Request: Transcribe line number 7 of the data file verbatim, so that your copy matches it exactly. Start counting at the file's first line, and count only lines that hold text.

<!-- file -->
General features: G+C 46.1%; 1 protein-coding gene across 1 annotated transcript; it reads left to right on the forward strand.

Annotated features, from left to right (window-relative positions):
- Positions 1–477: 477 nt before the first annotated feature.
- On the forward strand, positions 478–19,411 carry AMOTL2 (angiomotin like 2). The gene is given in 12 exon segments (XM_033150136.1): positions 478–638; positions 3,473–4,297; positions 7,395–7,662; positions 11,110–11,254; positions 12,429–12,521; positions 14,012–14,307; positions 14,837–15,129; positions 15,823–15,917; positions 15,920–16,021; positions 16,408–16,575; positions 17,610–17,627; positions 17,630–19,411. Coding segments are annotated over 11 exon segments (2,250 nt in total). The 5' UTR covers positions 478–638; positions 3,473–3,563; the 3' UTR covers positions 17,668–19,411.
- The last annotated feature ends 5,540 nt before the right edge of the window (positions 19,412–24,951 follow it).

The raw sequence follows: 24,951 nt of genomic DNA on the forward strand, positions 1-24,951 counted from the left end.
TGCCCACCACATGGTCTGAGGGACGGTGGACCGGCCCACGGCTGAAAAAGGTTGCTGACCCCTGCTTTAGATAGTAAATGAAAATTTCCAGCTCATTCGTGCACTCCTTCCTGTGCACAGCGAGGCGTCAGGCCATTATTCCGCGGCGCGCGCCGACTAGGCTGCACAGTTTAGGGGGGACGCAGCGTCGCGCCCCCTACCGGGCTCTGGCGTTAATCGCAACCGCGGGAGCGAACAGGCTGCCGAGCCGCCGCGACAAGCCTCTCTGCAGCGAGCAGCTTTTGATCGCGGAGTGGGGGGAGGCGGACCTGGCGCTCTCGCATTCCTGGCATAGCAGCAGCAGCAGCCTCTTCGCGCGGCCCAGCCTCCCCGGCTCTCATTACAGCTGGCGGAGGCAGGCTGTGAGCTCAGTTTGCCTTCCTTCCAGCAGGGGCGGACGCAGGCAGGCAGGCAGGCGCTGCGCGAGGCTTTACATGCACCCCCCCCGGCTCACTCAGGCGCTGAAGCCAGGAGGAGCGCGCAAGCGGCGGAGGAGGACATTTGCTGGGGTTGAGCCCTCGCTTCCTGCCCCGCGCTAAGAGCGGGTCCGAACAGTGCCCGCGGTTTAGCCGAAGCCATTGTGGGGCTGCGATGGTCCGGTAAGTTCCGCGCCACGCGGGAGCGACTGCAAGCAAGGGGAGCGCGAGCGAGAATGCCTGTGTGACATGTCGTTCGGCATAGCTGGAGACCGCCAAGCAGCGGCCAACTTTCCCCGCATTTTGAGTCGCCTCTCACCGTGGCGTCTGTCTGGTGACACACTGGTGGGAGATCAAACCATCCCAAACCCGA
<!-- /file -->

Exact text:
TGCCCACCACATGGTCTGAGGGACGGTGGACCGGCCCACGGCTGAAAAAGGTTGCTGACCCCTGCTTTAGATAGTAAATGAAAATTTCCAGCTCATTCGTGCACTCCTTCCTGTGCACAGCGAGGCGTCAGGCCATTATTCCGCGGCGCGCGCCGACTAGGCTGCACAGTTTAGGGGGGACGCAGCGTCGCGCCCCCTACCGGGCTCTGGCGTTAATCGCAACCGCGGGAGCGAACAGGCTGCCGAGCCGCCGCGACAAGCCTCTCTGCAGCGAGCAGCTTTTGATCGCGGAGTGGGGGGAGGCGGACCTGGCGCTCTCGCATTCCTGGCATAGCAGCAGCAGCAGCCTCTTCGCGCGGCCCAGCCTCCCCGGCTCTCATTACAGCTGGCGGAGGCAGGCTGTGAGCTCAGTTTGCCTTCCTTCCAGCAGGGGCGGACGCAGGCAGGCAGGCAGGCGCTGCGCGAGGCTTTACATGCACCCCCCCCGGCTCACTCAGGCGCTGAAGCCAGGAGGAGCGCGCAAGCGGCGGAGGAGGACATTTGCTGGGGTTGAGCCCTCGCTTCCTGCCCCGCGCTAAGAGCGGGTCCGAACAGTGCCCGCGGTTTAGCCGAAGCCATTGTGGGGCTGCGATGGTCCGGTAAGTTCCGCGCCACGCGGGAGCGACTGCAAGCAAGGGGAGCGCGAGCGAGAATGCCTGTGTGACATGTCGTTCGGCATAGCTGGAGACCGCCAAGCAGCGGCCAACTTTCCCCGCATTTTGAGTCGCCTCTCACCGTGGCGTCTGTCTGGTGACACACTGGTGGGAGATCAAACCATCCCAAACCCGA